Sunday, October 10, 2010


Internet increasing or decreasing social capital?

In today’s society many people are being disconnected from the real world and converting to a new way of interaction. This interaction involves the use of technology. Today the most common use of this technological connection is through a website by the name of Facebook. Facebook is a place to post photos, videos, and any sort of text you are in the mood for. Statistics show that you will only have around 396 friends in your lifetime. But on my sisters face book account she has double if not triple that amount. Are these people her real friends? Or, are they just people involved in her social network of friends? Well whether you know the friends on your social networking sight in real life or not, just by glancing at their page for 5 minutes or so you can recognize them, find out what they like, and be able to recognize them in real life by checking out their photos. I personally think sites like this are greatly increasing social capital. Just by talking to someone online for a couple of minutes that you don’t know well, you can get to know them pretty well and if you saw them in real life it wouldn’t be hard for us to walk up and say hi. In 2001 Facebook nearly reached 1 million users, as of today there is over 500 million users and the numbers are still multiplying.  

This social Network is growing real life interactions are decreasing. This is not necessarily a bad thing, and with it social capital can increase. But there are problems associated with the use of this technology. People’s social skills can definitely decrease. Talking online is a phenomenon and sometimes people can gain a “false personality” by constantly talking online and not interacting in the real world. Here is an interesting graph that shows elderly people becoming involved in the technological world and showing how they are starting to use the Internet as a social network increaser.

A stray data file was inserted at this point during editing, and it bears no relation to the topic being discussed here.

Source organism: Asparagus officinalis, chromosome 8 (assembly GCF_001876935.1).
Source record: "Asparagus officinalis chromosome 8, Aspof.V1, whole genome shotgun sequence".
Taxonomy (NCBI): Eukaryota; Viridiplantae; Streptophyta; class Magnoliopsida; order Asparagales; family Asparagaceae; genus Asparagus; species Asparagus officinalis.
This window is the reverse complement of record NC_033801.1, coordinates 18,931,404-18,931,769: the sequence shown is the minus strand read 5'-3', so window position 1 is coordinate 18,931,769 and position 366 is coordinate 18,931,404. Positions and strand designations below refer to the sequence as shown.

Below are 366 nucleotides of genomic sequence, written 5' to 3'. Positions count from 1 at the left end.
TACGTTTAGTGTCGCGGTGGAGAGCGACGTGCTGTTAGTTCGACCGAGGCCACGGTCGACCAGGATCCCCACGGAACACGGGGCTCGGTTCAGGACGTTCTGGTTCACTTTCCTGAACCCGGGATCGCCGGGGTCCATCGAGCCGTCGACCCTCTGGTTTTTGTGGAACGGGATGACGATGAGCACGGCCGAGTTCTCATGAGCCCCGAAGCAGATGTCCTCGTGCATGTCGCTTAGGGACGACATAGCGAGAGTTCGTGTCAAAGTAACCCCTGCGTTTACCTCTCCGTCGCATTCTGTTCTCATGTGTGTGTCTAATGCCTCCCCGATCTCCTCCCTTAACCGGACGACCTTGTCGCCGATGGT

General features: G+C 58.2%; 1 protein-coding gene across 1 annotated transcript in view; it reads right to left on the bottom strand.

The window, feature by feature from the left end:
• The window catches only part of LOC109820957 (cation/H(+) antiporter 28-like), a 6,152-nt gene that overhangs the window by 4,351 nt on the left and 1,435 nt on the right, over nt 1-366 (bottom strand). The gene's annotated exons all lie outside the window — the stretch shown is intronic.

Right off the bat you can see that teens have many more friends than those older. How is this? Wouldn’t an adult who has been around much longer than them have many more friends. This makes it apparent that today in society the ways social capital is increasing is evolving. Teens have created a new way of making social capital without even knowing it. Although there are some downsides to this new Internet phenomenon for the purpose of increasing social capital I think it can be a big aid. 


  1. I really liked the graph showing all of the friends, books, etc., that people have on facebook! I thought it was funny that almost every category was highest in the twenties, because I would have expected teens. I guess all the people that were teenagers when facebook started are in their twenties now so it makes sense.
    Danielle Green

  2. the graphs were very interesting, as well as the statistics. I did a similar project looking at facebook friends v. real friends, and I was really surprised by how many of us have friends on facebook we never talk to.

  3. I think you proved your point very well about how Facebook can increase social capital! I personally disagree and think it doesn't increase social capital but you put it together nicely and i liked the little extra pictures and graphs. Great job!


  4. i thought that the different ways in which you illistrated your points with the graphs and especially the friend wheel were very effective. great job!
    - Ethan S.G.

  5. Your posts are very thoughtful, thorough, and analytical. Although there are some grammatical and organizational problems, I like the overall thoughts and ideas that you are working through on your blog. I also like the depth and time you put into your posts. I wish you had tried an experiment or a more active lab to work on. I didn't think that the work you handed in in class was complete, fully formed, or thought out. Overall, Thanks for your insights and reflections.